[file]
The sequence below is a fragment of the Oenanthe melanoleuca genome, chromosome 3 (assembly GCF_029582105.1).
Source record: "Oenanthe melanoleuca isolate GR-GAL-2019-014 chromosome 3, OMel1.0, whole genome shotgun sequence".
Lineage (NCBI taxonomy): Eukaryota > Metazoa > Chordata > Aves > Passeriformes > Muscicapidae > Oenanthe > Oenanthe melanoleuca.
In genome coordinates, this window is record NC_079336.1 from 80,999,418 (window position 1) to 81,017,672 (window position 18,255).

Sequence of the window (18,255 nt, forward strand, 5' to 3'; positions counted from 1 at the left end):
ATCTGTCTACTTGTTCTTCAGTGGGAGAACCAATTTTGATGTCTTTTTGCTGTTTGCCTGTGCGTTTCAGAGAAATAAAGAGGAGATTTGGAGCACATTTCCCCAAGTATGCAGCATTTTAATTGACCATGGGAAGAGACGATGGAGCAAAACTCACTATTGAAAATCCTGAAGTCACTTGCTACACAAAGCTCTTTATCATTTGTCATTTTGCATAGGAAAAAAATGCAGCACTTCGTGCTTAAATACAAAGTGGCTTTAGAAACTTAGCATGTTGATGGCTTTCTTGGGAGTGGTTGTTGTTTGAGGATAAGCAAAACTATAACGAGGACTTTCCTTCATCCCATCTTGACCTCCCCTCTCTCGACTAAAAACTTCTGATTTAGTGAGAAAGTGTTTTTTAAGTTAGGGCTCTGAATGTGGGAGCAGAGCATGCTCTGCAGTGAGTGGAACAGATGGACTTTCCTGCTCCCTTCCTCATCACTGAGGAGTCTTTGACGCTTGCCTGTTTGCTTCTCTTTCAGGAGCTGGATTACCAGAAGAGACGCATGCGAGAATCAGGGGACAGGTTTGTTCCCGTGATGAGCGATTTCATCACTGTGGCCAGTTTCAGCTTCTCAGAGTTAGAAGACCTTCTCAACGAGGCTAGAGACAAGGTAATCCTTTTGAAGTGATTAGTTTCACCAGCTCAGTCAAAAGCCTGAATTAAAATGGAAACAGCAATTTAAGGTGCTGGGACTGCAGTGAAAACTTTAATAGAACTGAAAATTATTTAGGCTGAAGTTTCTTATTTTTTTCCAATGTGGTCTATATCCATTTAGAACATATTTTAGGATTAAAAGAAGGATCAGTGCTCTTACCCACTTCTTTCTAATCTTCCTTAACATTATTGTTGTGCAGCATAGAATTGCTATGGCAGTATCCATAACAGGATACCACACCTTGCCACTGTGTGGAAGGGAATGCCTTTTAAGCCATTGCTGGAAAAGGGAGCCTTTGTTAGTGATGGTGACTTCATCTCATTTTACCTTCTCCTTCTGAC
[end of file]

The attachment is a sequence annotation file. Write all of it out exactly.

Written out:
The sequence below is a fragment of the Oenanthe melanoleuca genome, chromosome 3 (assembly GCF_029582105.1).
Source record: "Oenanthe melanoleuca isolate GR-GAL-2019-014 chromosome 3, OMel1.0, whole genome shotgun sequence".
Lineage (NCBI taxonomy): Eukaryota > Metazoa > Chordata > Aves > Passeriformes > Muscicapidae > Oenanthe > Oenanthe melanoleuca.
In genome coordinates, this window is record NC_079336.1 from 80,999,418 (window position 1) to 81,017,672 (window position 18,255).

Sequence of the window (18,255 nt, forward strand, 5' to 3'; positions counted from 1 at the left end):
ATCTGTCTACTTGTTCTTCAGTGGGAGAACCAATTTTGATGTCTTTTTGCTGTTTGCCTGTGCGTTTCAGAGAAATAAAGAGGAGATTTGGAGCACATTTCCCCAAGTATGCAGCATTTTAATTGACCATGGGAAGAGACGATGGAGCAAAACTCACTATTGAAAATCCTGAAGTCACTTGCTACACAAAGCTCTTTATCATTTGTCATTTTGCATAGGAAAAAAATGCAGCACTTCGTGCTTAAATACAAAGTGGCTTTAGAAACTTAGCATGTTGATGGCTTTCTTGGGAGTGGTTGTTGTTTGAGGATAAGCAAAACTATAACGAGGACTTTCCTTCATCCCATCTTGACCTCCCCTCTCTCGACTAAAAACTTCTGATTTAGTGAGAAAGTGTTTTTTAAGTTAGGGCTCTGAATGTGGGAGCAGAGCATGCTCTGCAGTGAGTGGAACAGATGGACTTTCCTGCTCCCTTCCTCATCACTGAGGAGTCTTTGACGCTTGCCTGTTTGCTTCTCTTTCAGGAGCTGGATTACCAGAAGAGACGCATGCGAGAATCAGGGGACAGGTTTGTTCCCGTGATGAGCGATTTCATCACTGTGGCCAGTTTCAGCTTCTCAGAGTTAGAAGACCTTCTCAACGAGGCTAGAGACAAGGTAATCCTTTTGAAGTGATTAGTTTCACCAGCTCAGTCAAAAGCCTGAATTAAAATGGAAACAGCAATTTAAGGTGCTGGGACTGCAGTGAAAACTTTAATAGAACTGAAAATTATTTAGGCTGAAGTTTCTTATTTTTTTCCAATGTGGTCTATATCCATTTAGAACATATTTTAGGATTAAAAGAAGGATCAGTGCTCTTACCCACTTCTTTCTAATCTTCCTTAACATTATTGTTGTGCAGCATAGAATTGCTATGGCAGTATCCATAACAGGATACCACACCTTGCCACTGTGTGGAAGGGAATGCCTTTTAAGCCATTGCTGGAAAAGGGAGCCTTTGTTAGTGATGGTGACTTCATCTCATTTTACCTTCTCCTTCTGAC